INTRODUCTION. This post begins a (planned) series of articles on the subject of lamenting. “Man is born for trouble as sparks fly upward” (Job 5:7), so the disciple of the Lord Jesus is wise to search the Scriptures and prepare themselves to lament when the weight of the world begins to crush their spirit.
This morning I had just finished my regular phone call with my friend, Dan. I had related to him some of the burdens that were heavy on me, and as I ended the call, I began to reflect more on the sorrows and the disappointments that were currently on my radar screen. And so, my mind turned to the subject of lamenting, and I began to pour my heart out to the Lord.
THE GRACE OF GOD IN THE LAMENT
Ours is a broken world. This is not a profound statement to anyone who has lived two or three decades and who has reflected at all on life. Our world is broken and we ourselves are broken, and the evidence for this brokenness increases daily. The follower of Jesus has a ready explanation for the fractures in the world. A Christian worldview acknowledges that, when Adam sinned and ate the forbidden fruit and rebelled against the Lord God, sin entered the world, and the “very good” creation was immediately and entirely polluted by sin. Death and sweat and pain and failure and malice and conflict and disappointment and fear rushed into the world through the hole ripped by sin, and the world has continued to accumulate sin and the effects of sin ever since. So, the Christian explains the evil and pain in the world as the consequences of sin entering the world when man rebelled against God.
But even though man has rebelled against God, and even though man’s “heart is more deceitful than all else and desperately sick” (Jeremiah 17:9); even though “there is none righteous, not even one” (Romans 3:10) and “all have sinned and fall short of the glory of God” (Romans 3:23), God is gracious toward mankind. “The LORD, the LORD God, compassionate and gracious, slow to anger, and abounding in lovingkindness and truth” (Exodus 34:6). Man has willfully rebelled against the Lord of the universe, yet God has responded with grace in many different ways. One of the ways that God has responded with grace is by giving believers the gift of the lament.
This may seem like an unusual way to refer to lamentation. How can a lament be a gift of God’s grace? After all, isn’t a lament a cry to God, a prayer to God basically complaining about the difficulty and the sorrow of this life in His world? No, this is an overly simple view of a lament. In fact, in a lament the Lord of the universe gives His creature the privilege of calling out to Him and of pouring out his emotions to his God. The Lord is aware of man’s weakness and his inability. “He is mindful that we are but dust” (Psalm 103:14). And knowing that man is fearful and frail, our God has given us the lament so that we can confess our fears and failures and frailty to Him and feel the strong arms of His comfort and consolation. “The LORD is with me like a dread champion” (Jeremiah 20:11). But His presence does not only give us confidence in combat, but in lament, His presence surrounds us with compassion and comfort. (See 2 Cor. 1:3-5.)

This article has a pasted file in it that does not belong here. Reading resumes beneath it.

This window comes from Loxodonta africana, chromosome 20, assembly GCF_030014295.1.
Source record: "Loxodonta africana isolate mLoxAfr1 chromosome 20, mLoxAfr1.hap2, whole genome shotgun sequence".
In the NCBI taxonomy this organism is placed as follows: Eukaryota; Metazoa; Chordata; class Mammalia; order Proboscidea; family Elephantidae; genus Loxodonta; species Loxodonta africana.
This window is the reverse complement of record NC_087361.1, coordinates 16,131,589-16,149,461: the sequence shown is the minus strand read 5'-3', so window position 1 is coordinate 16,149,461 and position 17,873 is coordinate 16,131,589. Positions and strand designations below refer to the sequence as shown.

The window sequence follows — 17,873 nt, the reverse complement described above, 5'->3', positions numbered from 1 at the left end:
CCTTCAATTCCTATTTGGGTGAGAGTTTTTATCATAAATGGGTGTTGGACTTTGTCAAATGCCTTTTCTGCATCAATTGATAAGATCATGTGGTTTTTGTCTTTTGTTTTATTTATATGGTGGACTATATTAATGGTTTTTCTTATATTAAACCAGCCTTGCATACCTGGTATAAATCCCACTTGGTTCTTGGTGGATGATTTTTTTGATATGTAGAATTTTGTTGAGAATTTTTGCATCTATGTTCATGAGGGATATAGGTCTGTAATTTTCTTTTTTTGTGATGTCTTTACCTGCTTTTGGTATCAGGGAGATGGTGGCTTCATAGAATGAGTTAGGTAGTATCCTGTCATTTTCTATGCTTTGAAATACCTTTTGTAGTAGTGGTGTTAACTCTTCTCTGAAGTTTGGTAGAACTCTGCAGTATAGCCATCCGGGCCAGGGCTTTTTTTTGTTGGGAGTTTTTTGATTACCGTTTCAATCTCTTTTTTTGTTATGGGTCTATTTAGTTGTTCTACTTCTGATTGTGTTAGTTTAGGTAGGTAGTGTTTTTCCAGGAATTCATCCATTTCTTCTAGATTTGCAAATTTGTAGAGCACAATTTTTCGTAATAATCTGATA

God’s grace is manifested in the lament by giving the child of God a God-approved means of expressing to the Lord emotions of sorrow and loss and discouragement and disappointment with the knowledge that the Lord is fully engaged in the communication. The child of God lifts up a lament and pours out his emotions and sorrows, and God hears and empathizes. You see, there are two participants in the lament. The disciple of Jesus lifts his cry to the Lord, and the Lord actively hears and actively receives the disciple’s cry. The child of God is not complaining to no one. He is not trying to vent his emotions to no one, like some psychological trick. No! Rather, the child of God cries out to his Abba Father of the burdens of life. Knowing that the God who permits the lament is the God who hears the lament and who feels the emotions of His child’s lament, gives great emotional power to the lament.
In Psalm 6, David is in the midst of a lament. We see the telltale words “How long?” in verse 3. So, David pours out his complaint to the LORD, knowing that the LORD hears his cry. And then, toward the end of the psalm, the answer comes.
8 Depart from me, all you who do iniquity,
For the LORD has heard the voice of my weeping.
9 The LORD has heard my supplication,
The LORD receives my prayer.
10 All my enemies will be ashamed and greatly dismayed;
They shall turn back, they will suddenly be ashamed.
“The LORD has heard, the Lord has heard, the LORD receives my prayer.” Here we see the beauty and the grace of the lament as the LORD hears His child. And in the same way that the Lord heard David’s lament, so the Lord will hear the lament of any of His children. The believer has committed his life to follow the Lord Jesus, God’s Son, through this vale of tears, and the Lord has graciously granted the believer the blessing of the lament that allows the believer to cry out to his God and persevere through this world until the Lord calls him home.
SDG rmb 2/18/2022 #490